Gut Feeling: Research Links Anorexia to Intestinal Flora

Gut Feeling: Research Links Anorexia to Intestinal Flora

DepressionGut Feeling: Research Links Anorexia to Intestinal FloraInternationalIndiaAfricaPeople develop anorexia not only due to their psyche and obsessive thoughts about food or appearance that drive catastrophic weight loss mania, but their own intestines, research has shown.Recent research has indicated that there is a connection between the eating disorder anorexia and the composition of gut bacteria.In a first study of its kind, a Danish-led international team of experts managed to prove that intestinal bacteria play an important role in the development of anorexia and prolong the patients’ suffering.

"It is ground-breaking in the way that it confirms the suspicion that anorexia is a disease which doesn't only stem from something entirely psychological," Professor Rene Stoving, senior physician at the Center for Eating Disorders at Odense University Hospital, told Danish media.

According to Stoving, the idea that the brain influences the intestines through the nervous system and the hormones is well-known. The novelty here lies in that the influence actually goes both ways, he said.Gut Feeling: Research Links Anorexia to Intestinal FloraScience & TechThe Lowdown on Upchucking: Vomiting is ‘Gut-to-Brain’ Defense Reaction, Study Reveals27 December 2022, 14:45 GMTDuring the course of the study, the researchers studied stool samples from 77 Danish girls and women with anorexia. These were subsequently compared with 70 stool samples from healthy women. As a result, a severe imbalance in the bacterial composition was found. The bacteria (or lack of them) may ultimately affect people’s appetite, making it very difficult for patients with bad intestinal flora to combat anorexia.Subsequent experiments indicated that mice who had bad intestinal flora transplanted into them exhibited worse appetite and less social behavior.According to Stoving, the subject matter is so extensive that potentially researchers may have to look at other mental diseases and their connection to the gut. This new discovery may also lead to new treatment options, albeit further into the future.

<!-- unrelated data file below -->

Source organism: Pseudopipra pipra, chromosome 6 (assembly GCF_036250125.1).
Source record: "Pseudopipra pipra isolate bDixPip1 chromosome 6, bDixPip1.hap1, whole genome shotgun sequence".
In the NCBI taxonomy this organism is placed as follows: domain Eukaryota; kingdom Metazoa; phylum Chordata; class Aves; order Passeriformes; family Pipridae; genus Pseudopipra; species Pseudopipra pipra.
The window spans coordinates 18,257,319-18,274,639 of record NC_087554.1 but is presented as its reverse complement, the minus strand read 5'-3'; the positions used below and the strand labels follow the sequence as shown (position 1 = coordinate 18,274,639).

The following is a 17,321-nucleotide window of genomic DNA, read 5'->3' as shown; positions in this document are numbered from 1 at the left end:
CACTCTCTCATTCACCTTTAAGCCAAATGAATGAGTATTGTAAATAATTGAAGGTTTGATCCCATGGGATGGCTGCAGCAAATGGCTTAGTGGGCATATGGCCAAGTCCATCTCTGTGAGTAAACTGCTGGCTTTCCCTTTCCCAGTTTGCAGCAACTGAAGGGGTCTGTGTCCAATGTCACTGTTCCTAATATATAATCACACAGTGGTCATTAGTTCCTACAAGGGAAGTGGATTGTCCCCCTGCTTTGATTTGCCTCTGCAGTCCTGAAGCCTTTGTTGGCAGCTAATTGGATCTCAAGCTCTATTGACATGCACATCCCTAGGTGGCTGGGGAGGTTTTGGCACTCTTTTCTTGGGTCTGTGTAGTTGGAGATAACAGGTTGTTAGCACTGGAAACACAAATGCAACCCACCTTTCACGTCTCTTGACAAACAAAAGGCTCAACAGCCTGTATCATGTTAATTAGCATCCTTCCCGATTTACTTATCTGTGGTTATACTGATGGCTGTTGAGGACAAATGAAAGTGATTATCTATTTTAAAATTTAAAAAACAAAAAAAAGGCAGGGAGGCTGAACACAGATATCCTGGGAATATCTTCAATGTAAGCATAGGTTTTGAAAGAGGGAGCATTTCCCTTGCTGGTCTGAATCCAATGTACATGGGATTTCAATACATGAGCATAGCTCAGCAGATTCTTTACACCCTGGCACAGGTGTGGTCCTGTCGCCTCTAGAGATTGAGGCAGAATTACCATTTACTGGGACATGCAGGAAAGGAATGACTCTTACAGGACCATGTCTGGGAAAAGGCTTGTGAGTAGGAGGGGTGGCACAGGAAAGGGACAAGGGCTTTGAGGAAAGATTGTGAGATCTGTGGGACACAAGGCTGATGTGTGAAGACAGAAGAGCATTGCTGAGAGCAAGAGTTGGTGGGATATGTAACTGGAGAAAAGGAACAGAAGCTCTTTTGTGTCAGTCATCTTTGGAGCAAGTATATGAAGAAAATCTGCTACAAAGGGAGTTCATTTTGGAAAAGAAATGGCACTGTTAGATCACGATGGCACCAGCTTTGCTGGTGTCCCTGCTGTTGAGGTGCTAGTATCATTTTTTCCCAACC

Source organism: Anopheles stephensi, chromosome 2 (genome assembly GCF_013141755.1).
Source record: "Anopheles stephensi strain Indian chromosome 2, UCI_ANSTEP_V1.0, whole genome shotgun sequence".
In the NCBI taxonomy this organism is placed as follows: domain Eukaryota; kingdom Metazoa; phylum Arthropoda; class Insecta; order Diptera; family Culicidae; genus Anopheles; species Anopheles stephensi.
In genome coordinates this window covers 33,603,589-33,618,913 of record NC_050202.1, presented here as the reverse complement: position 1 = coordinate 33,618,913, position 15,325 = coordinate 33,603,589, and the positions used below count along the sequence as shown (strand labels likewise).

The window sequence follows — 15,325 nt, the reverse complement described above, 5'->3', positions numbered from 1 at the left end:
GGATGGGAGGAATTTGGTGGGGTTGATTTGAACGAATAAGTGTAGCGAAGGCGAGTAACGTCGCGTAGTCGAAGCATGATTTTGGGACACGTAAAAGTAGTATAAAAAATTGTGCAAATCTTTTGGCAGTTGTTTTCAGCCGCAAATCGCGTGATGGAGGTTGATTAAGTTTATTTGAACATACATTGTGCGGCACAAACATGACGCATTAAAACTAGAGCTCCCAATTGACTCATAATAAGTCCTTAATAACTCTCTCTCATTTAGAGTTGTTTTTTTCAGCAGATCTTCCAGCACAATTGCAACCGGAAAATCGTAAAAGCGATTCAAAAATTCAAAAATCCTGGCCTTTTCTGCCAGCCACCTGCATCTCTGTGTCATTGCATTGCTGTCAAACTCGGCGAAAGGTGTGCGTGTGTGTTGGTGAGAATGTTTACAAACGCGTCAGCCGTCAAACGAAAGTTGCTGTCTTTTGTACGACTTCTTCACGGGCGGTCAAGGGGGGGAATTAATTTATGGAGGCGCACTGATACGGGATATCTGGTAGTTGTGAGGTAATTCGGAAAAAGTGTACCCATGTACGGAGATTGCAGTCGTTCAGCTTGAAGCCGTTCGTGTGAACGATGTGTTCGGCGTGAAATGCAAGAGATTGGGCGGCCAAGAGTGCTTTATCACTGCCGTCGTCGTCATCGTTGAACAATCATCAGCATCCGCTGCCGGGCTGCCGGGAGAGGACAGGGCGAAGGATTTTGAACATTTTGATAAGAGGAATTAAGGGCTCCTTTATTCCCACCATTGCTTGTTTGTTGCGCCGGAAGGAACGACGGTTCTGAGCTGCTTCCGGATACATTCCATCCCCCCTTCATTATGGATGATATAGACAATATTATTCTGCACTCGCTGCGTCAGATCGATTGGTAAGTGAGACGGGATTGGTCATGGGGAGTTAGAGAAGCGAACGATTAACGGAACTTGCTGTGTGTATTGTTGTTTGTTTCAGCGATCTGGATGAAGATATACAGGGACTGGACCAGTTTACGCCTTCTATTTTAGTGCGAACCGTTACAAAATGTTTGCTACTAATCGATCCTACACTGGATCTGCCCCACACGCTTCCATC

Anorexia is a widespread eating disorder, in which obsessive thoughts about food, body and weight lead to significant weight loss due to fears of becoming overweight. It mostly concerns teenage girls and young women (nine out of ten affected). A person with anorexia is severely malnourished and in some cases can become life-threateningly ill.


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